With “Mad Men: Season 5,” series creator Matthew Weiner is grappling with the late-1960s rise of the counterculture, the Vietnam War, violence in the media, drugs, cults, suicide and the tragic consequences of gender inequality, but it is all filtered through the rapidly calcifying world view of Don Draper (Jon Hamm). Forced into celebrating his 40th birthday by his young, beautiful and increasingly eccentric new wife Megan (Jessica Pare), the master ad man is facing incursions into his turf by energetic underlings and is starting to notice that the culture he once mined for dollars is starting to tick him off. When Megan tries to turn Don onto the Beatles' “Revolver” by suggesting he play the lysergic coda “Tomorrow Never Knows,” he lasts about two minutes before the needle comes off the record. In this season, Don is a man out of time, isolated by a past he denies and a present he fails to understand, so naturally the future — exquisitely foreshadowed with Weiner's use of John Lennon's groundbreaking leap into psychedelia — is wearing him out.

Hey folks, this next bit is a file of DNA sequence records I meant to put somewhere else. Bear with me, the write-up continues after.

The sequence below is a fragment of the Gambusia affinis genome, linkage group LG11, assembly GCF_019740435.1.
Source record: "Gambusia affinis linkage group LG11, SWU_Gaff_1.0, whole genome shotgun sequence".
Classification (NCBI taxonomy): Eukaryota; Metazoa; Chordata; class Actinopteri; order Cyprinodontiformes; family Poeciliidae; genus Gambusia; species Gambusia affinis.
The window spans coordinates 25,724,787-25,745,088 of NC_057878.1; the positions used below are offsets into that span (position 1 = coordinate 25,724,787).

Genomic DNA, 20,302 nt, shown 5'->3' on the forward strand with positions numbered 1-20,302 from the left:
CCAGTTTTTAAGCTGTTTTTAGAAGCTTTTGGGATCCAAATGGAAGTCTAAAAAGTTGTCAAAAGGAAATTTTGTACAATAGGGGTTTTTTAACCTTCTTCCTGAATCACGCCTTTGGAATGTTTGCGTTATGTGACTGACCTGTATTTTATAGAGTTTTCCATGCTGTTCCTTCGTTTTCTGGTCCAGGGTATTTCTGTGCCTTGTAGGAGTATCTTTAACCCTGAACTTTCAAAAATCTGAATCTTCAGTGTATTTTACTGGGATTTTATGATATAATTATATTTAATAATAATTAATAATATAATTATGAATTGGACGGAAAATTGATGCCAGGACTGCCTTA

And so is Megan, who maintains a hypnotic sexual hold on Don that borders on sadomasochistic. They get into some horrible arguments: one after Megan throws the aforementioned birthday party where she performs a sultry “Zou Bisou Bisou” in an instant classic scene, and a worse blowup on a road trip to check out client Howard Johnson's new location in upstate New York. Each time, they resolve their differences with anger-fueled, combustible sex. Megan understands how to control Don, who's shown in the past that he likes being bossed around in the bedroom, but as “Mad Men: Season 5” progresses and Megan becomes the latest dissatisfied Mrs. Draper, there is clearly a short fuse on this dynamite.
But Megan is not the only unknown variable in Don's life. Betty (January Jones), who increasingly sublimates her dissatisfaction with suburban life by eating too much, undergoes a health scare, and daughter Sally (Kiernan Shipka) is rebelling against both parents. At the Sterling Cooper Draper Pryce offices, upstart ad man Michael Ginsberg (Ben Feldman) is firing off the kind of genius ideas that used to come to Don easily, and mounting financial pressures force both Lane Pryce (Jared Harris) and Joan Holloway (Christina Hendricks) into individually harrowing circumstances.